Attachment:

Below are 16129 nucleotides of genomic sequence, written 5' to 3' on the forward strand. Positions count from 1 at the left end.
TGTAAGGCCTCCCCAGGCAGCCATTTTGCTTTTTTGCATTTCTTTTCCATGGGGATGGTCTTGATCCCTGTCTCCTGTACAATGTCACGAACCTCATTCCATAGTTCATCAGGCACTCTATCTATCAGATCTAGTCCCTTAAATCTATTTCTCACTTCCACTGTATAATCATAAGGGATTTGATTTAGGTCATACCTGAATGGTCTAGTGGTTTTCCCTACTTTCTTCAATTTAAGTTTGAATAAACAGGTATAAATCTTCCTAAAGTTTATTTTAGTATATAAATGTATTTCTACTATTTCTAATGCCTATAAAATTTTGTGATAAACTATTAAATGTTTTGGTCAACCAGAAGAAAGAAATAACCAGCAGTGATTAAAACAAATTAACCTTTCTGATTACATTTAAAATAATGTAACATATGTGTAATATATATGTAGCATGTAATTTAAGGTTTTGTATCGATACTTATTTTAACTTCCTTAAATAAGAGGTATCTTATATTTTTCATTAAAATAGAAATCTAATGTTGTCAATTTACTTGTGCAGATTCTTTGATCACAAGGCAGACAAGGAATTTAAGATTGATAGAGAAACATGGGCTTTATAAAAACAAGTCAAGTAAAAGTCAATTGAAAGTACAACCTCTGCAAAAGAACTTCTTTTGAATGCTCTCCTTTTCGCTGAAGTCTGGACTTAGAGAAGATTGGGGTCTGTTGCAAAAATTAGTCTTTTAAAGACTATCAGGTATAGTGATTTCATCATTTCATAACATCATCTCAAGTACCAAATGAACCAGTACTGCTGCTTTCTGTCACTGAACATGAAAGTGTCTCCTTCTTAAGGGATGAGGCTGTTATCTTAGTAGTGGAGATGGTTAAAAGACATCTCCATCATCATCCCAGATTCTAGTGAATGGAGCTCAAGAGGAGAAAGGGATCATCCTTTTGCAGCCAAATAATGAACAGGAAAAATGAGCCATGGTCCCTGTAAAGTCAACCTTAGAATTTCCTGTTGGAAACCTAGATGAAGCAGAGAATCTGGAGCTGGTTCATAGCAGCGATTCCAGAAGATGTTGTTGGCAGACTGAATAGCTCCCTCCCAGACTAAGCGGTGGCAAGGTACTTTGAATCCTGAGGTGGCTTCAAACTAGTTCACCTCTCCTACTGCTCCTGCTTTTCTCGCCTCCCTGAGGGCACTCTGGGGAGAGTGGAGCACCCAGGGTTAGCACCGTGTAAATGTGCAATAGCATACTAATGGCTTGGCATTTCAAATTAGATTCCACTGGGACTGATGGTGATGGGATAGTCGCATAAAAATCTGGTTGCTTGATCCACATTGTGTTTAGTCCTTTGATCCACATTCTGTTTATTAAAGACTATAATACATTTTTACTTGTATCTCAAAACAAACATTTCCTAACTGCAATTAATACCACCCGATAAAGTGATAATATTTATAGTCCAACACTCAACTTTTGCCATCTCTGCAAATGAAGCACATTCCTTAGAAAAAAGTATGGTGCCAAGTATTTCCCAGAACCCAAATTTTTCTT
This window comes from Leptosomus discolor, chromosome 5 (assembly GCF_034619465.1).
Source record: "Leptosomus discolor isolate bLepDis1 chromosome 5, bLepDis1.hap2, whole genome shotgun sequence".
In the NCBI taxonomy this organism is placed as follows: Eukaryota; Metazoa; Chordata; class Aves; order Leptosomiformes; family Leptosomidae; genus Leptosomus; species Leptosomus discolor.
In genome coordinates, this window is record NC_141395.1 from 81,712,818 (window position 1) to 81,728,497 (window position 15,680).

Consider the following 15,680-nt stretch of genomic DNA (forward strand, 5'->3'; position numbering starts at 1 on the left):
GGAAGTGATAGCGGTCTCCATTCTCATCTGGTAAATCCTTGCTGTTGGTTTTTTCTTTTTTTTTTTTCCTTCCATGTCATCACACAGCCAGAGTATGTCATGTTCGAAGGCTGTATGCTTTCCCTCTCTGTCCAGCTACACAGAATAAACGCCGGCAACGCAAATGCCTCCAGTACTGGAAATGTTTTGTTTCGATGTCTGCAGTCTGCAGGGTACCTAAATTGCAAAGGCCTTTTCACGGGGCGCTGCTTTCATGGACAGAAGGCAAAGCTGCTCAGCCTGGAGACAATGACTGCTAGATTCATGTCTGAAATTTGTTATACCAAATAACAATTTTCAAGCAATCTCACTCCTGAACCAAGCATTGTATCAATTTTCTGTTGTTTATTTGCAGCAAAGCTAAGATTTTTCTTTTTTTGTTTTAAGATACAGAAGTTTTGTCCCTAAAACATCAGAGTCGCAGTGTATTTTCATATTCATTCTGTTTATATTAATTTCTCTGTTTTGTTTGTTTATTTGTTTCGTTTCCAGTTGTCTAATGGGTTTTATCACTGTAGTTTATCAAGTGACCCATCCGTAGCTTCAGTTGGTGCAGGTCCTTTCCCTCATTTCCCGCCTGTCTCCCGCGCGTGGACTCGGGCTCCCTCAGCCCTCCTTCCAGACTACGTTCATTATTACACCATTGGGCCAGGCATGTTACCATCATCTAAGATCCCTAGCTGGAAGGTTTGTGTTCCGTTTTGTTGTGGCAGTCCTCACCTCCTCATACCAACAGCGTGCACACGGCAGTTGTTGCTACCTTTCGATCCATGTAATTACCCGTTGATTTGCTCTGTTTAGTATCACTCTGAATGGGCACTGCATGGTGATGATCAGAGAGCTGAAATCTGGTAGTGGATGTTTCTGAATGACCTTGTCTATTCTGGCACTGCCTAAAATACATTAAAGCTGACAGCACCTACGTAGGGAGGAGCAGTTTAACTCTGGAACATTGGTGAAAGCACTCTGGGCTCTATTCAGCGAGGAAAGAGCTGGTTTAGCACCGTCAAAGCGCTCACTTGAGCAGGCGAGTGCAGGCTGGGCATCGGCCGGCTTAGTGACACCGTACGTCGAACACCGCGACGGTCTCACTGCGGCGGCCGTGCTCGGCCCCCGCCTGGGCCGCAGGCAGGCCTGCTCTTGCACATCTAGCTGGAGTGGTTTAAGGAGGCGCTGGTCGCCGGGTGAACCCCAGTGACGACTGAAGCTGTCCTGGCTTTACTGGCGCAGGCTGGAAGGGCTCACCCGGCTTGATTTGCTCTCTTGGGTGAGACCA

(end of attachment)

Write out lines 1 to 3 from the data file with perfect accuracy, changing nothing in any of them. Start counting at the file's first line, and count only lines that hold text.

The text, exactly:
Below are 16129 nucleotides of genomic sequence, written 5' to 3' on the forward strand. Positions count from 1 at the left end.
TGTAAGGCCTCCCCAGGCAGCCATTTTGCTTTTTTGCATTTCTTTTCCATGGGGATGGTCTTGATCCCTGTCTCCTGTACAATGTCACGAACCTCATTCCATAGTTCATCAGGCACTCTATCTATCAGATCTAGTCCCTTAAATCTATTTCTCACTTCCACTGTATAATCATAAGGGATTTGATTTAGGTCATACCTGAATGGTCTAGTGGTTTTCCCTACTTTCTTCAATTTAAGTTTGAATAAACAGGTATAAATCTTCCTAAAGTTTATTTTAGTATATAAATGTATTTCTACTATTTCTAATGCCTATAAAATTTTGTGATAAACTATTAAATGTTTTGGTCAACCAGAAGAAAGAAATAACCAGCAGTGATTAAAACAAATTAACCTTTCTGATTACATTTAAAATAATGTAACATATGTGTAATATATATGTAGCATGTAATTTAAGGTTTTGTATCGATACTTATTTTAACTTCCTTAAATAAGAGGTATCTTATATTTTTCATTAAAATAGAAATCTAATGTTGTCAATTTACTTGTGCAGATTCTTTGATCACAAGGCAGACAAGGAATTTAAGATTGATAGAGAAACATGGGCTTTATAAAAACAAGTCAAGTAAAAGTCAATTGAAAGTACAACCTCTGCAAAAGAACTTCTTTTGAATGCTCTCCTTTTCGCTGAAGTCTGGACTTAGAGAAGATTGGGGTCTGTTGCAAAAATTAGTCTTTTAAAGACTATCAGGTATAGTGATTTCATCATTTCATAACATCATCTCAAGTACCAAATGAACCAGTACTGCTGCTTTCTGTCACTGAACATGAAAGTGTCTCCTTCTTAAGGGATGAGGCTGTTATCTTAGTAGTGGAGATGGTTAAAAGACATCTCCATCATCATCCCAGATTCTAGTGAATGGAGCTCAAGAGGAGAAAGGGATCATCCTTTTGCAGCCAAATAATGAACAGGAAAAATGAGCCATGGTCCCTGTAAAGTCAACCTTAGAATTTCCTGTTGGAAACCTAGATGAAGCAGAGAATCTGGAGCTGGTTCATAGCAGCGATTCCAGAAGATGTTGTTGGCAGACTGAATAGCTCCCTCCCAGACTAAGCGGTGGCAAGGTACTTTGAATCCTGAGGTGGCTTCAAACTAGTTCACCTCTCCTACTGCTCCTGCTTTTCTCGCCTCCCTGAGGGCACTCTGGGGAGAGTGGAGCACCCAGGGTTAGCACCGTGTAAATGTGCAATAGCATACTAATGGCTTGGCATTTCAAATTAGATTCCACTGGGACTGATGGTGATGGGATAGTCGCATAAAAATCTGGTTGCTTGATCCACATTGTGTTTAGTCCTTTGATCCACATTCTGTTTATTAAAGACTATAATACATTTTTACTTGTATCTCAAAACAAACATTTCCTAACTGCAATTAATACCACCCGATAAAGTGATAATATTTATAGTCCAACACTCAACTTTTGCCATCTCTGCAAATGAAGCACATTCCTTAGAAAAAAGTATGGTGCCAAGTATTTCCCAGAACCCAAATTTTTCTT
This window comes from Leptosomus discolor, chromosome 5 (assembly GCF_034619465.1).